Restoring a Domain Controller Through Reinstallation
Updated: March 2, 2005
Applies To: Windows Server 2003, Windows Server 2003 R2, Windows Server 2003 with SP1, Windows Server 2003 with SP2
Restoring a domain controller through reinstallation is the same process as creating a new domain controller. It does not involve restoring from backup media. This method relies on Active Directory replication to restore a domain controller to a working state, and it is valid only if another healthy domain controller exists in the same domain. This method is normally used on computers that function only as a domain controller.
Restoring through reinstallation is the only method by which a domain controller that is not part of the backup set can be restored. In addition, you might choose to use this method instead of a nonauthoritative restore because backup media is inaccessible or because this method is more convenient. Restoring a domain controller through reinstallation should not be a substitute for regular backup routines.
This method of restoring a domain controller requires a complete reinstallation of the operating system. It is recommended that before you install the operating system, you format the entire system disk, which will remove all information on the system disk. Ensure that any important or relevant data is moved or backed up before you perform these actions.
Bandwidth is the primary consideration for restoring a domain controller through reinstallation. The bandwidth that is required is directly proportional to the size of the Active Directory database and the time in which the domain controller is required to be in a functioning state. Ideally, the existing functional domain controller should be located in the same Active Directory site as the replicating domain controller (the new domain controller) to reduce the impact on the network and the time that the reinstallation takes to complete.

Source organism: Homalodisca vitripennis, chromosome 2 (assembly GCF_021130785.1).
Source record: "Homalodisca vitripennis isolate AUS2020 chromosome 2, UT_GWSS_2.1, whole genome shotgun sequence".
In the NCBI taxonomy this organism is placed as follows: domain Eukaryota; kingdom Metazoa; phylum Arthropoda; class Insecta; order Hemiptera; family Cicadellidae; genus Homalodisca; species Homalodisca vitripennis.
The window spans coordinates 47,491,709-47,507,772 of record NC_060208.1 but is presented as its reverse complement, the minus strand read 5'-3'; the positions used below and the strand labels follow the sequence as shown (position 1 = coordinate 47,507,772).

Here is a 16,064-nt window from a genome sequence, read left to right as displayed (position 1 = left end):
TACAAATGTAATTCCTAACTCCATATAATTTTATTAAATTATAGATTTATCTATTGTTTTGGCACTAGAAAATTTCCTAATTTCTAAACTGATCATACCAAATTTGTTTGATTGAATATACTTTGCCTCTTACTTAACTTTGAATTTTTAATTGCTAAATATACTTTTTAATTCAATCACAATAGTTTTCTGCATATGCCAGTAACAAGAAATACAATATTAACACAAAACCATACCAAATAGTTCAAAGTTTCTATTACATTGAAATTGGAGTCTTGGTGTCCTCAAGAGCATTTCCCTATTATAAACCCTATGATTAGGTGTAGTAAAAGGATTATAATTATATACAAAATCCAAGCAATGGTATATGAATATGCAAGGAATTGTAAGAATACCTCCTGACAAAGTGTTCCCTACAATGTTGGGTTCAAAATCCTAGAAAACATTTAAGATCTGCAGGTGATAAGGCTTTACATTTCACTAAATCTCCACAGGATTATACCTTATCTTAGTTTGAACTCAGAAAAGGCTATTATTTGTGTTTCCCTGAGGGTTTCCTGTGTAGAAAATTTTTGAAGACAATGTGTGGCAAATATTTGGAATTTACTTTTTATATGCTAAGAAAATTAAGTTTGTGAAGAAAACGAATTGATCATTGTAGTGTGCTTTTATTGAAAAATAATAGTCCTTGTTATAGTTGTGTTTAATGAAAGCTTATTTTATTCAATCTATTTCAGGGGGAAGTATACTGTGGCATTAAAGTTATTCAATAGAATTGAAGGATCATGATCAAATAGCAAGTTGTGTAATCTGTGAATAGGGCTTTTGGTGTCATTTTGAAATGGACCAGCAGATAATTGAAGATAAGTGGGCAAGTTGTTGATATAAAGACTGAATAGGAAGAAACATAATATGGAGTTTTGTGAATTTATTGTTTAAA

|Before you restore a domain controller through reinstallation, ensure that hardware failure is not the cause of the problem. If faulty hardware is not changed, restoring through reinstallation might not solve the problems with the domain controller.|
The following tools are required to perform the procedures for this task:
To complete this task, perform the following procedures:
If you plan to give the newly reinstalled domain controller the same name as the failed computer, use the following procedure to clean up server metadata to remove the NTDS Settings object of the failed domain controller:
Clean up server metadata
If you plan to give the new domain controller a different name, in addition to cleaning up server metadata, perform the following additional procedures:
Delete a Server object from a site
Delete a Computer object from the Domain Controllers OU
Install Windows Server 2003
It is assumed that you will perform a fresh installation of Windows Server 2003. Prepare for installation of the operating system by partitioning or reformatting your hard disk drive, if necessary.
Verify DNS registration and functionality
Verify communication with other domain controllers
Verify the availability of the operations masters
Install Active Directory
During the installation process, replication occurs, which ensures that the domain controller has an accurate and up-to-date copy of Active Directory. You have the option to use the same information for this domain controller as the domain controller that it is replacing: site placement, domain controller name, and domain membership should remain the same. If you plan to install the domain controller under a different name, see Installing a Domain Controller in an Existing Domain.
Verifying Active Directory Installation